GARDEN THERAPY: My Parting Wisdom (or at least opinions:)

By Mel Bellar

After nine years of writing this column, it is seriously hard to know what to write for a final offering. I don’t want to be pithy, mushy or too matter-of-fact. The truth is that it has been great fun and such a learning experience to write for the Andes Gazette. What a pleasure to really take the time to think and organize my thoughts and to have an outlet to express and share what I have learned over the years. Andes is my home and I hope to continue to contribute, but it is time for me do so in some other way. It is an honor that my musings will live on at the website, Just search for “Garden Therapy” and you will find them all in reverse chronological order, complete with photos—many of them in color!

For this final article, I thought it might be fun and informative to see if I could consolidate my personal design principles, preferences and quirks into a single column, in case you ever want a quick “what would Mel say” reference to all things garden design.  Here goes:

Scale is everything:  This is the most important aspect of design. While I don’t have a hard and fast rule (and the concept evades many folks)…simply put, don’t place little things in large spaces or vice versa. For instance, don’t put 3 small trees or shrubs dotted throughout a lawn area, but rather put the 3 of them in a group to have a bigger presence. Don’t have skinny garden beds around a big house or patio; make them generous enough to create a sense of gracious balance.  Balance is a key word.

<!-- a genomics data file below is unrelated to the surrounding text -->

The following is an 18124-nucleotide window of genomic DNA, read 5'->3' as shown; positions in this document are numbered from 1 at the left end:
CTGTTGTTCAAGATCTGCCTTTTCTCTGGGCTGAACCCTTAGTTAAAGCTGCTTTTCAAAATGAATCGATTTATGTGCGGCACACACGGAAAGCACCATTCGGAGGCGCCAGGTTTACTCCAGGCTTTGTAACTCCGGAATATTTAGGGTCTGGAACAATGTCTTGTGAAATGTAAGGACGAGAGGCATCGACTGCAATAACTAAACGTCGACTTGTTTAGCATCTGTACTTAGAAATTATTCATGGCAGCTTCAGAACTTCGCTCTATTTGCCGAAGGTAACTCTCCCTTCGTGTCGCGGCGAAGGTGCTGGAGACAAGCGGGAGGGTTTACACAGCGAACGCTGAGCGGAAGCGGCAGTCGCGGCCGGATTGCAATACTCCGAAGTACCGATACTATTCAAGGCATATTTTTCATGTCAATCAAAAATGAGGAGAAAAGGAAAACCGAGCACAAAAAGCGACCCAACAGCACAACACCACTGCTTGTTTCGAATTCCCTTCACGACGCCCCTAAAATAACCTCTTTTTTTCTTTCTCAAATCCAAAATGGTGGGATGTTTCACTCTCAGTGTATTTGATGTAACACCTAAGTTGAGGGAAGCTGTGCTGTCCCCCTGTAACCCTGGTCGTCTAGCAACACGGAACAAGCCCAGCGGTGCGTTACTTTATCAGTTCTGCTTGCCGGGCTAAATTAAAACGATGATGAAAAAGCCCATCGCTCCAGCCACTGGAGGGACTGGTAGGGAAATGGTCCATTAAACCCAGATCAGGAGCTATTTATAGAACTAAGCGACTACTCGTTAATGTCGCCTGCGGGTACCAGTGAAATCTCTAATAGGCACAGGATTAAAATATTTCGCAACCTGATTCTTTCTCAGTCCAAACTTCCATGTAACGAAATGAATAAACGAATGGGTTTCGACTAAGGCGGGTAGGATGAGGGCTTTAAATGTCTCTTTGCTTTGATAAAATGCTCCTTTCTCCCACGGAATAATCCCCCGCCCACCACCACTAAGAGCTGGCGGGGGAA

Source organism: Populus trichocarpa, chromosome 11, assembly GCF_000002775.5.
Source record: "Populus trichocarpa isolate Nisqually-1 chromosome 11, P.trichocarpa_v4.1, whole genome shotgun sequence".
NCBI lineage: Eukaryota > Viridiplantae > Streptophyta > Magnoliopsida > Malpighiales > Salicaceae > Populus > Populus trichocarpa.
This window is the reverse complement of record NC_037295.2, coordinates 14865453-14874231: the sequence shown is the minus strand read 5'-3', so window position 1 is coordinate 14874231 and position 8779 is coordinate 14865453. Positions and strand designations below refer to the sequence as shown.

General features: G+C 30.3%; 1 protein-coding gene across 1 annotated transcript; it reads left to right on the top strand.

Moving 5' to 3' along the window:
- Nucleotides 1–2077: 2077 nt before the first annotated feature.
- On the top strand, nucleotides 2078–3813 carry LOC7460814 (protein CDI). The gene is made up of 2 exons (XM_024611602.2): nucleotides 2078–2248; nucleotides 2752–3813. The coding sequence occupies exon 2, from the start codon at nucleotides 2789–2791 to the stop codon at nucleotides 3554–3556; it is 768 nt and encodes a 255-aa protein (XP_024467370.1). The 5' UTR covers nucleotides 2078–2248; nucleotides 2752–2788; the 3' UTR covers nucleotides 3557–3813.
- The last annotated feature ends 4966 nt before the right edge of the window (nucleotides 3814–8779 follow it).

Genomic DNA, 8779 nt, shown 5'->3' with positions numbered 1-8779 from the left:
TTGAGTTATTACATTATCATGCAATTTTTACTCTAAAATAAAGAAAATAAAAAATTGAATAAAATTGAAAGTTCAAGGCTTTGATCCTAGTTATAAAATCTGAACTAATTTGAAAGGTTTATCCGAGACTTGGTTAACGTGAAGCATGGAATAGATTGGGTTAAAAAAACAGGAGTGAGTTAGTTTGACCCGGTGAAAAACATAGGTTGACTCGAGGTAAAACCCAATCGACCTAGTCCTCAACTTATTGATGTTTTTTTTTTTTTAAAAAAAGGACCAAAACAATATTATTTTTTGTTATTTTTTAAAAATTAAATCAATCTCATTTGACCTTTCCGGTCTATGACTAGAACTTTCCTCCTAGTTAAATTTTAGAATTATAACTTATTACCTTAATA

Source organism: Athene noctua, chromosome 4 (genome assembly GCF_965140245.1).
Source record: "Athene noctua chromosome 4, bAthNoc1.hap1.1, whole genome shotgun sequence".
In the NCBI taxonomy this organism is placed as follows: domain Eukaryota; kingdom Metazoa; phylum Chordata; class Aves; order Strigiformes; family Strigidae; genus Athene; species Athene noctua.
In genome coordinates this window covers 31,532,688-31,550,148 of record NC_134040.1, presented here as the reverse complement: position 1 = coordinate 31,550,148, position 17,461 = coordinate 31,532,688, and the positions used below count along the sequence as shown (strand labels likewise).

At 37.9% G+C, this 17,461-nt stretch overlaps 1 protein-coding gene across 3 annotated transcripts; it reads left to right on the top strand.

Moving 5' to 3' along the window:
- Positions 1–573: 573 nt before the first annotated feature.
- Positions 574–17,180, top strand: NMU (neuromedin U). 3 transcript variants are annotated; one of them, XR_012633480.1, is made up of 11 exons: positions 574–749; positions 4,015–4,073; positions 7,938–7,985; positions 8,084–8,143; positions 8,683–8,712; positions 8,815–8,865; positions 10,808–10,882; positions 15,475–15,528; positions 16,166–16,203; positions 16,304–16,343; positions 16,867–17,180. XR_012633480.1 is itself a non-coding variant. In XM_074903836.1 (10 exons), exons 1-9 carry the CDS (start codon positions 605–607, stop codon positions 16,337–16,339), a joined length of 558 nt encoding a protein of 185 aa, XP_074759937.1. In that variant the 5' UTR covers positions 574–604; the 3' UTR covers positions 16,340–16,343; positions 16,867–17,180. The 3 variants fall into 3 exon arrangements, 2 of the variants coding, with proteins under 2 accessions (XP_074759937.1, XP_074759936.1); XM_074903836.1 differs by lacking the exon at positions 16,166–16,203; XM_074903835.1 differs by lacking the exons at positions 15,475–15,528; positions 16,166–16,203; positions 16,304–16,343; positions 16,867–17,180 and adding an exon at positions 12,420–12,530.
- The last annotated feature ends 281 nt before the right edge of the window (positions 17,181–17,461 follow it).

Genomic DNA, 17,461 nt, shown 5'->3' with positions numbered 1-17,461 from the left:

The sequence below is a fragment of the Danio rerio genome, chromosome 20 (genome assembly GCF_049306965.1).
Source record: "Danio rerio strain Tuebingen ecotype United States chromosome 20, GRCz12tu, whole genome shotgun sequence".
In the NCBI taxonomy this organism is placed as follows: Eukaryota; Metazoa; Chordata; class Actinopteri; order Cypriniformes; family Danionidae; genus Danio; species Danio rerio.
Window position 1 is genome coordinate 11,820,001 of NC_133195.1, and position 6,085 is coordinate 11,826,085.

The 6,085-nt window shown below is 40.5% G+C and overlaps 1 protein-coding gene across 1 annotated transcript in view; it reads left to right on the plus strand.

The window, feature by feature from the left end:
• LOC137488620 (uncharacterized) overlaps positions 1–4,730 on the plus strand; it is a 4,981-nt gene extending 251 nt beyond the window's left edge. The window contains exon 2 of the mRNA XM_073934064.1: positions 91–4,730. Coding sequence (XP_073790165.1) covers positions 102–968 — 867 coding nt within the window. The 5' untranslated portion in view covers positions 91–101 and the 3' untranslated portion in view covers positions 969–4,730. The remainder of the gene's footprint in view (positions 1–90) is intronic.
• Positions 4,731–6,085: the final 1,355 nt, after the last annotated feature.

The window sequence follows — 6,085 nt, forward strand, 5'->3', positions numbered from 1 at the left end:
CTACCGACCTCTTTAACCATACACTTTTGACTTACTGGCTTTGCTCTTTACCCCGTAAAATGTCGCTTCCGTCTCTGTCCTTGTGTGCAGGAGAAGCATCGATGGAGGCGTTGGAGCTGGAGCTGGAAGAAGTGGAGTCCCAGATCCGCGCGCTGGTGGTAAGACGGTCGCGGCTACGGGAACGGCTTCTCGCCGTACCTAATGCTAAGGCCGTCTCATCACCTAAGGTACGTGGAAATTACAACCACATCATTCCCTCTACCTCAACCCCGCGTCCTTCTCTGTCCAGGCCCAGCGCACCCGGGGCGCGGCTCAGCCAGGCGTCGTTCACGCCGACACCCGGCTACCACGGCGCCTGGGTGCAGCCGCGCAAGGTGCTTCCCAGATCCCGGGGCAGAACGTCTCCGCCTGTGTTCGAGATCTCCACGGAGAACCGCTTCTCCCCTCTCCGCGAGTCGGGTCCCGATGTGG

Go from the details near the house to a wilder and grander scale further out:  Don’t waste detail in large spaces (remember that principle); save it for areas you see all the time near the house and in smaller spaces.  I like to think of a property going from the more managed to the wild in stages like ripples emanating out from the house.

Never waste an opportunity for a beautiful line: The line defines the horizontal architecture of a property, and it is cheap (you have to have lines, so they should be important).  Straight lines are usually boring unless you are in a more formal context, which is rarely the case in the Catskills. Make your beds, patios, walls, and paths have an elegant curve (not wiggly) whenever it can work, without being contrived. One of my pet peeves is the way people mow right up to the rough edges of the woods or other obstacles, leaving a raggedy edge with no style.   Make a nice mow line that is graceful and easy to mow (no tight curves or angles) to accommodate the obstacles and turn the mow line into a thing of beauty.

Gardens need contours as well as nice lines:  Mound up beds a little to create a nice shape and subtle elevation changes. Plant trees a little higher than ground level and create a beautiful mound around them; it gives them good drainage and another architectural aspect.  Having everything flat to the ground is not nearly as visually interesting and (bonus for ease of planting) it is more work to dig deeper beds. In addition, higher beds make for better drainage.